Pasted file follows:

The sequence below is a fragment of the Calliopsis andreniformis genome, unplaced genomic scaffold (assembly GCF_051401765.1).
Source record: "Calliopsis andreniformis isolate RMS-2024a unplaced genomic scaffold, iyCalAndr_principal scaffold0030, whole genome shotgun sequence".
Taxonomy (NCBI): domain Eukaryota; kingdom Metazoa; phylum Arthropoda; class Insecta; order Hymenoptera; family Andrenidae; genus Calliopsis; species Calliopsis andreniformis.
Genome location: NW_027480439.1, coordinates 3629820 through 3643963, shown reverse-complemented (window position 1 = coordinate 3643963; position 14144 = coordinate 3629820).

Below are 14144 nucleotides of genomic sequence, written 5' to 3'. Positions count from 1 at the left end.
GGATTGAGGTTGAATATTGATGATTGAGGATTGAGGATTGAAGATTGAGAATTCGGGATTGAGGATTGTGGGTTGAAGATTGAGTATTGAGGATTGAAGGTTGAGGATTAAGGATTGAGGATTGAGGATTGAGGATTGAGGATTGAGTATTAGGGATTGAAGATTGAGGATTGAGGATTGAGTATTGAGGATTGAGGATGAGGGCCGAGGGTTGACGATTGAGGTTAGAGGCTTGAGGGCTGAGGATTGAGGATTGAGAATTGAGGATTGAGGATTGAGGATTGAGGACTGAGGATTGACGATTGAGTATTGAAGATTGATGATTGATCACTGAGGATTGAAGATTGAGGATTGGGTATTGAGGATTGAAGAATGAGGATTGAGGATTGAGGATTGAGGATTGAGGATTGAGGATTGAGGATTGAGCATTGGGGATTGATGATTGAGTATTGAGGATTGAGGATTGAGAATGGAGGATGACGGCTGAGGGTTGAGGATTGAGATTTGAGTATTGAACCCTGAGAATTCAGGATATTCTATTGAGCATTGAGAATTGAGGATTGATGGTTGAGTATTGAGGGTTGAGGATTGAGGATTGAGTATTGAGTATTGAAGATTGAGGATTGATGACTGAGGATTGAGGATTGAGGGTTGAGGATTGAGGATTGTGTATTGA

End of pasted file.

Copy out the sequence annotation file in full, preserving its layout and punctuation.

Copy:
The sequence below is a fragment of the Calliopsis andreniformis genome, unplaced genomic scaffold (assembly GCF_051401765.1).
Source record: "Calliopsis andreniformis isolate RMS-2024a unplaced genomic scaffold, iyCalAndr_principal scaffold0030, whole genome shotgun sequence".
Taxonomy (NCBI): domain Eukaryota; kingdom Metazoa; phylum Arthropoda; class Insecta; order Hymenoptera; family Andrenidae; genus Calliopsis; species Calliopsis andreniformis.
Genome location: NW_027480439.1, coordinates 3629820 through 3643963, shown reverse-complemented (window position 1 = coordinate 3643963; position 14144 = coordinate 3629820).

Below are 14144 nucleotides of genomic sequence, written 5' to 3'. Positions count from 1 at the left end.
GGATTGAGGTTGAATATTGATGATTGAGGATTGAGGATTGAAGATTGAGAATTCGGGATTGAGGATTGTGGGTTGAAGATTGAGTATTGAGGATTGAAGGTTGAGGATTAAGGATTGAGGATTGAGGATTGAGGATTGAGGATTGAGTATTAGGGATTGAAGATTGAGGATTGAGGATTGAGTATTGAGGATTGAGGATGAGGGCCGAGGGTTGACGATTGAGGTTAGAGGCTTGAGGGCTGAGGATTGAGGATTGAGAATTGAGGATTGAGGATTGAGGATTGAGGACTGAGGATTGACGATTGAGTATTGAAGATTGATGATTGATCACTGAGGATTGAAGATTGAGGATTGGGTATTGAGGATTGAAGAATGAGGATTGAGGATTGAGGATTGAGGATTGAGGATTGAGGATTGAGGATTGAGCATTGGGGATTGATGATTGAGTATTGAGGATTGAGGATTGAGAATGGAGGATGACGGCTGAGGGTTGAGGATTGAGATTTGAGTATTGAACCCTGAGAATTCAGGATATTCTATTGAGCATTGAGAATTGAGGATTGATGGTTGAGTATTGAGGGTTGAGGATTGAGGATTGAGTATTGAGTATTGAAGATTGAGGATTGATGACTGAGGATTGAGGATTGAGGGTTGAGGATTGAGGATTGTGTATTGA